Sun03012015

News

North Bayshore proposals due today

The City of Mountain View is receiving North Bayshore development proposals today. Applications may be made until the deadline at 5 p.m.

All submissions will be available for viewing March 2 at the Community Development Department counter in City Ha...

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Schools

Former NFL player huddles with Blach students about life choices

Former NFL player huddles with Blach students about life choices


Ellie Van HOutte/Town Crier
Former NFL tight end Eason Ramson visited with Blach Intermediate School students, Feb. 13 to share the perils of drug use. Now a motivational speaker, Ramson works with at-risk teens in San Francisco.

Although former ...

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Community

Chi Am Circle, Chef Chu's prove 'golden': Club sets fundraising goal of $200K for March fashion show

Chi Am Circle, Chef Chu's prove 'golden': Club sets fundraising goal of $200K for March fashion show


Courtesy of Bev Harada
Chi Am Circle members, from left, Gerrye Wong, Sylvia Eng, Pearl Lee and Muriel Kao flank Larry Chu Sr. at the Jan. 31 event honoring the club’s 50th and Chef Chu’s 45th anniversaries.

Chef Chu’s restaurant in Los Altos ho...

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Comment

Freedom's just another word: No Shoes, Please

It used to be that the word “freedom” held exclusively positive connotations for me, but now it’s really become a mixed bag. It all started in 2001 when President George W. Bush asked the question he felt was on the minds of most Americans regarding ...

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Special Sections

Filoli in bloom: Historic estate hosts  classes, events and tours

Filoli in bloom: Historic estate hosts classes, events and tours


Ellie Van Houtte/Town Crier
Scenes from Filoli: The historic estate in Woodside is a welcoming sanctuary for visitors. The grounds offer a rotating display of seasonal flowers, a tranquil reflecting pool and paths that wend through the 16-acre Engl...

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Business

Stock volatility still confusing

The market opened down more than 100 points Friday but by noon rose more than 130, the form of volatility that quickly draws investors’ attention. By week’s end, the Standard & Poor’s 500 index and the Dow Jones industrial aver...

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Books

French novel

French novel "Hunting and Gathering" offers character-driven suspense


Anna Gavalda is a well-known author in her native France, where she has published six books, most of which have met with considerable praise and commercial success. Her fourth novel, “Hunting and Gathering” (Riverhead Books, 2007), is filled ...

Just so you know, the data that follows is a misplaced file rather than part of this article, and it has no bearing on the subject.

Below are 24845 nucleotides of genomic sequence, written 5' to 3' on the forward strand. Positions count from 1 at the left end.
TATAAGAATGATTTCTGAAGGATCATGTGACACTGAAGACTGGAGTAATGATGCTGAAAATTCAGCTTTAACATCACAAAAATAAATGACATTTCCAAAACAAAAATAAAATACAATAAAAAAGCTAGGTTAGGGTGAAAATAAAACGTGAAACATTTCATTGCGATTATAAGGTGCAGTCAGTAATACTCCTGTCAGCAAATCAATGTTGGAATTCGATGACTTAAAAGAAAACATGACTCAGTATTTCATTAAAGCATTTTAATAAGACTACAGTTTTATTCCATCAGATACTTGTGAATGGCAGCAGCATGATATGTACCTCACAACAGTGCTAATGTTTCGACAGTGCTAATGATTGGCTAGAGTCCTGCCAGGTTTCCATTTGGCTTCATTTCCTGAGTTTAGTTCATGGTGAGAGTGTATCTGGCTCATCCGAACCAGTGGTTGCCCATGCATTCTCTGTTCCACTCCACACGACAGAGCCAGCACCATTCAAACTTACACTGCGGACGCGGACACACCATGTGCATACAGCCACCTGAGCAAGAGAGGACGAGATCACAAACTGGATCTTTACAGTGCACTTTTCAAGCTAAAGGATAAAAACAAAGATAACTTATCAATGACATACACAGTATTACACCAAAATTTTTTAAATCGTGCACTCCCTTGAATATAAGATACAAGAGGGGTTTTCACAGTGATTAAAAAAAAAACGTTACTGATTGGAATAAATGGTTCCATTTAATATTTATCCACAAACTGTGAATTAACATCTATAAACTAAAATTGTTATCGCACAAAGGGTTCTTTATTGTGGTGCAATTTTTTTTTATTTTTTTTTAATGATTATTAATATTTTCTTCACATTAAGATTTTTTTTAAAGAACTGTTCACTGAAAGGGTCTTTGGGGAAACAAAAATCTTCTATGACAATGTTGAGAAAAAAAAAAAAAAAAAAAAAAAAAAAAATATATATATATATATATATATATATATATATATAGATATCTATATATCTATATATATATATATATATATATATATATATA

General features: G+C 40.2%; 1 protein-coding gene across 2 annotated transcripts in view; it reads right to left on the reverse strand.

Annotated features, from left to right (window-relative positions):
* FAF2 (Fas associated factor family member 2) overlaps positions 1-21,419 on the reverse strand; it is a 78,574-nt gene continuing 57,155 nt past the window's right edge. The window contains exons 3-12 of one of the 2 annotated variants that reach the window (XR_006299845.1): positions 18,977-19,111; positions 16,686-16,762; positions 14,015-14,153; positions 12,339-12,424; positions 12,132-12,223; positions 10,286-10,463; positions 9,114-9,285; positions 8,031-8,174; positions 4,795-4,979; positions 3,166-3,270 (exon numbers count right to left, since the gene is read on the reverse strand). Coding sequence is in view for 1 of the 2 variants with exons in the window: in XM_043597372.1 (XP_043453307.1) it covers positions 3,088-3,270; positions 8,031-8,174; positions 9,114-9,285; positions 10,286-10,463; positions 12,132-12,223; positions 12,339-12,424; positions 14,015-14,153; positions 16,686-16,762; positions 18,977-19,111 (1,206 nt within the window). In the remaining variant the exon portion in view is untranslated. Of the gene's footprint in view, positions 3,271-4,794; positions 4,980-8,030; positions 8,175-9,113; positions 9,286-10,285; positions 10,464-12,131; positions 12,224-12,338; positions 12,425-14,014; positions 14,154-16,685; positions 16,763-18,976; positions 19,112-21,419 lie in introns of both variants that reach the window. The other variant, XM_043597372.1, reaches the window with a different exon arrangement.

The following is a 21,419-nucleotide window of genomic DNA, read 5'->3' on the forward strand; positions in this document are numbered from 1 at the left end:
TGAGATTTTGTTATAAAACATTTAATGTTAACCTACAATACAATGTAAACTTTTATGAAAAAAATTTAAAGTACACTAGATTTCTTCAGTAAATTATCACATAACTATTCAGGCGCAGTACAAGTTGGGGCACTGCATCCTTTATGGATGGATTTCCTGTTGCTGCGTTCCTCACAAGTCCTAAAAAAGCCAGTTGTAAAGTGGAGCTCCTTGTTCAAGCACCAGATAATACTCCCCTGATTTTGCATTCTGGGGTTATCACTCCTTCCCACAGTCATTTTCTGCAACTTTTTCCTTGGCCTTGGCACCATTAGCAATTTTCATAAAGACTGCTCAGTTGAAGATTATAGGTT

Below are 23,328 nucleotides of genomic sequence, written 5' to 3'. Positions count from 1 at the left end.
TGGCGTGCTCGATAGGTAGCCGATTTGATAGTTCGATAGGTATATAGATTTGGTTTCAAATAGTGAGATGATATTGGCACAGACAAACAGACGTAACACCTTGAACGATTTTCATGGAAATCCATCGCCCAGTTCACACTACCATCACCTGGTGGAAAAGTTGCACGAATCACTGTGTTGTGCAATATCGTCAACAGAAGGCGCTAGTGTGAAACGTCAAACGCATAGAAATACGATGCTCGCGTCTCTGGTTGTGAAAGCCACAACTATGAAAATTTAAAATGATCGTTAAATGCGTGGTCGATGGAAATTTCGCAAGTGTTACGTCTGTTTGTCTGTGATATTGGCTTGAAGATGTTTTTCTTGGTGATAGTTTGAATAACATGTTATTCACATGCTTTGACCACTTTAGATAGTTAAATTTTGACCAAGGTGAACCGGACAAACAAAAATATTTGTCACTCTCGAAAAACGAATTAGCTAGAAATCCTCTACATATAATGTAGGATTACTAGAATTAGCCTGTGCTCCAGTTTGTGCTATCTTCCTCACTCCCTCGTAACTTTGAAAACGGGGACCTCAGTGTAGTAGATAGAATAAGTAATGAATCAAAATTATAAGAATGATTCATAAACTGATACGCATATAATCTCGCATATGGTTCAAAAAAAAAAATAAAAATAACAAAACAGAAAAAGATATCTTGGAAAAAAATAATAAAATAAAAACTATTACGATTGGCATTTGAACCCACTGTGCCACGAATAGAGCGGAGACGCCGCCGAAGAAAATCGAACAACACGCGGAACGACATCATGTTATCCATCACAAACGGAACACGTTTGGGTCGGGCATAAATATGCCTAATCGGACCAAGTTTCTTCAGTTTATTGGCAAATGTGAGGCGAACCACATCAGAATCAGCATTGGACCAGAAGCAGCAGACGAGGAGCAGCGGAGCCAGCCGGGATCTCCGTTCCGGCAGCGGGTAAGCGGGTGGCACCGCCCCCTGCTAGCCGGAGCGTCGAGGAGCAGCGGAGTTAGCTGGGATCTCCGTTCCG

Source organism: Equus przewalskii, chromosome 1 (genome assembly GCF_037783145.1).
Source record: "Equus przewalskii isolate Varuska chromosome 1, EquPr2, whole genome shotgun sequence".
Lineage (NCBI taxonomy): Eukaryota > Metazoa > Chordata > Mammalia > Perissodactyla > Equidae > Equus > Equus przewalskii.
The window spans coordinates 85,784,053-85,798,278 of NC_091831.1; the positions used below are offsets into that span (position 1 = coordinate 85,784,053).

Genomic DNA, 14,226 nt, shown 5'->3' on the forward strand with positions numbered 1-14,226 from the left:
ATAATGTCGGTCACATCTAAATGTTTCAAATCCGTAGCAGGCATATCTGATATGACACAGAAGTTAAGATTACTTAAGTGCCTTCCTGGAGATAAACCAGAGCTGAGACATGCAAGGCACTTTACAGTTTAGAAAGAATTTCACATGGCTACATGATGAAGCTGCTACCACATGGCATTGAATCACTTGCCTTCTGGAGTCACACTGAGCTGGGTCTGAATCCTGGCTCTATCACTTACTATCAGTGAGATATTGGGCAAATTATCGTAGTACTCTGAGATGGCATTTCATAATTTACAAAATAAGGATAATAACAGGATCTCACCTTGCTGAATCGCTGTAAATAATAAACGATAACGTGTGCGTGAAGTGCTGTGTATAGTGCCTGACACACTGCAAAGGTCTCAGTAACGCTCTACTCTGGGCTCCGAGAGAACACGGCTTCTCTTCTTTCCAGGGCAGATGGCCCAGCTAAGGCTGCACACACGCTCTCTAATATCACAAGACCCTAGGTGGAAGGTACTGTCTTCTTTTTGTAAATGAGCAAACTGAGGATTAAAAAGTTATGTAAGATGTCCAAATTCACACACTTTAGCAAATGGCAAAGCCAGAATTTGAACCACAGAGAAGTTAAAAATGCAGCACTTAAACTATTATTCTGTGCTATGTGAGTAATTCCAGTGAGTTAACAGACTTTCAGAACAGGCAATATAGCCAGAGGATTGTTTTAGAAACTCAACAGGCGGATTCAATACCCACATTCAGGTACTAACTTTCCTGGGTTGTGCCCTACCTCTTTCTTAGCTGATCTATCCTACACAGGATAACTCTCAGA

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People

CHRIS A. KENISON

CHRIS A. KENISON

Feb 13, 1945-Feb 6, 2015

Resident of Los Altos

Chris was born in Georgia and moved to Oklahoma as a young child. He grew up there and moved to California in 1965. He developed a strong work ethic from his grandparents and parents. He attended the...

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Travel

Seoul of the city: Korean capital offers mix of old and new

Seoul of the city: Korean capital offers mix of old and new


Ramya Krishna/Special to the Town Crier
Seoul’s Cheonggyecheon public recreation space, above, features an elevated pedestrian bridge.

Seoul, South Korea, is a study in contrasts. Having grown quickly, the city is a mix of old and new.

Using...

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Stepping Out

'Park' in the hills

'Park' in the hills


courtesy of Foothill Music Theatre
Dot (Katie Nix) imagines her dream job as a follies dancer in the Foothill Music Theatre production of “Sunday in the Park with George.” The play runs through March 8.

Foothill Music Theatre’s production of “Su...

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Spiritual Life

Is your thought life sabotaging your spiritual journey?

My computer started having problems – there seemed to be some sort of malware running in the background. At first it was just annoying, then it began to slow down my computer, interfering with its basic operations. What is it doing? Why can...

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Magazine

Local events serve up family fun

Local events serve up family fun


Courtesy of Peninsula Youth Theatre
Peninsula Youth Theatre’s production of “Pecos Bill: A Tall Tale” is slated to open March 20 in Mountain View.

For families seeking a break from the daily routine, events abound this month and next in Los Alto...